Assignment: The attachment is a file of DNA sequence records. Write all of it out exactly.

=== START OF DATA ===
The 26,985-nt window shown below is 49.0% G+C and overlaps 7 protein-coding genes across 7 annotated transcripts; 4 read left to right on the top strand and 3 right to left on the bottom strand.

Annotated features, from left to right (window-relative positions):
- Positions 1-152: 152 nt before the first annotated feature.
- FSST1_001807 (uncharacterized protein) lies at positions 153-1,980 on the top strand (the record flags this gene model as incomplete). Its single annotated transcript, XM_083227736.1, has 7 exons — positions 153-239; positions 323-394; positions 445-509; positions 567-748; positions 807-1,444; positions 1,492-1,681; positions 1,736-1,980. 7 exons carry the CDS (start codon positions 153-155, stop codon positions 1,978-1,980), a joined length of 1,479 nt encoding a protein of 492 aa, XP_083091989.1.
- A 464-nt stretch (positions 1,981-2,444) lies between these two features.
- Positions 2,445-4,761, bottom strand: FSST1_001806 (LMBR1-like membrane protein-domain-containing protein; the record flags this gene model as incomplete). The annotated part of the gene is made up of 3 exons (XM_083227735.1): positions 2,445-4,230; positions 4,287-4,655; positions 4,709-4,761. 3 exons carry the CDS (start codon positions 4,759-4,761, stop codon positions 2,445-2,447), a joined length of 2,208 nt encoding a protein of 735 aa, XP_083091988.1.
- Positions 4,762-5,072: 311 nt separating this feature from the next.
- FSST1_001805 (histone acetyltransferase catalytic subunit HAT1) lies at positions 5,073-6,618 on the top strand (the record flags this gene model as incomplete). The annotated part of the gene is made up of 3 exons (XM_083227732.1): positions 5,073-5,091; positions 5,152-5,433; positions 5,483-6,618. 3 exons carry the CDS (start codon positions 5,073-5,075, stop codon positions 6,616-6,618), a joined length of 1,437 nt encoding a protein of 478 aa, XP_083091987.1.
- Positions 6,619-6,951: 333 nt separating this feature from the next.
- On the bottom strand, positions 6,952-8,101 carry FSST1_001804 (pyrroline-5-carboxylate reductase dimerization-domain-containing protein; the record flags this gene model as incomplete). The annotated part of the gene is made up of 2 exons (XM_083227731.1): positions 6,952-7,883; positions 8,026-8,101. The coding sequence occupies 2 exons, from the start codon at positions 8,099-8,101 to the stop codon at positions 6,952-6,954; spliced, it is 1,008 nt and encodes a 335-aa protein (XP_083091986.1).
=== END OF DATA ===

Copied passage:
The 26,985-nt window shown below is 49.0% G+C and overlaps 7 protein-coding genes across 7 annotated transcripts; 4 read left to right on the top strand and 3 right to left on the bottom strand.

Annotated features, from left to right (window-relative positions):
- Positions 1-152: 152 nt before the first annotated feature.
- FSST1_001807 (uncharacterized protein) lies at positions 153-1,980 on the top strand (the record flags this gene model as incomplete). Its single annotated transcript, XM_083227736.1, has 7 exons — positions 153-239; positions 323-394; positions 445-509; positions 567-748; positions 807-1,444; positions 1,492-1,681; positions 1,736-1,980. 7 exons carry the CDS (start codon positions 153-155, stop codon positions 1,978-1,980), a joined length of 1,479 nt encoding a protein of 492 aa, XP_083091989.1.
- A 464-nt stretch (positions 1,981-2,444) lies between these two features.
- Positions 2,445-4,761, bottom strand: FSST1_001806 (LMBR1-like membrane protein-domain-containing protein; the record flags this gene model as incomplete). The annotated part of the gene is made up of 3 exons (XM_083227735.1): positions 2,445-4,230; positions 4,287-4,655; positions 4,709-4,761. 3 exons carry the CDS (start codon positions 4,759-4,761, stop codon positions 2,445-2,447), a joined length of 2,208 nt encoding a protein of 735 aa, XP_083091988.1.
- Positions 4,762-5,072: 311 nt separating this feature from the next.
- FSST1_001805 (histone acetyltransferase catalytic subunit HAT1) lies at positions 5,073-6,618 on the top strand (the record flags this gene model as incomplete). The annotated part of the gene is made up of 3 exons (XM_083227732.1): positions 5,073-5,091; positions 5,152-5,433; positions 5,483-6,618. 3 exons carry the CDS (start codon positions 5,073-5,075, stop codon positions 6,616-6,618), a joined length of 1,437 nt encoding a protein of 478 aa, XP_083091987.1.
- Positions 6,619-6,951: 333 nt separating this feature from the next.
- On the bottom strand, positions 6,952-8,101 carry FSST1_001804 (pyrroline-5-carboxylate reductase dimerization-domain-containing protein; the record flags this gene model as incomplete). The annotated part of the gene is made up of 2 exons (XM_083227731.1): positions 6,952-7,883; positions 8,026-8,101. The coding sequence occupies 2 exons, from the start codon at positions 8,099-8,101 to the stop codon at positions 6,952-6,954; spliced, it is 1,008 nt and encodes a 335-aa protein (XP_083091986.1).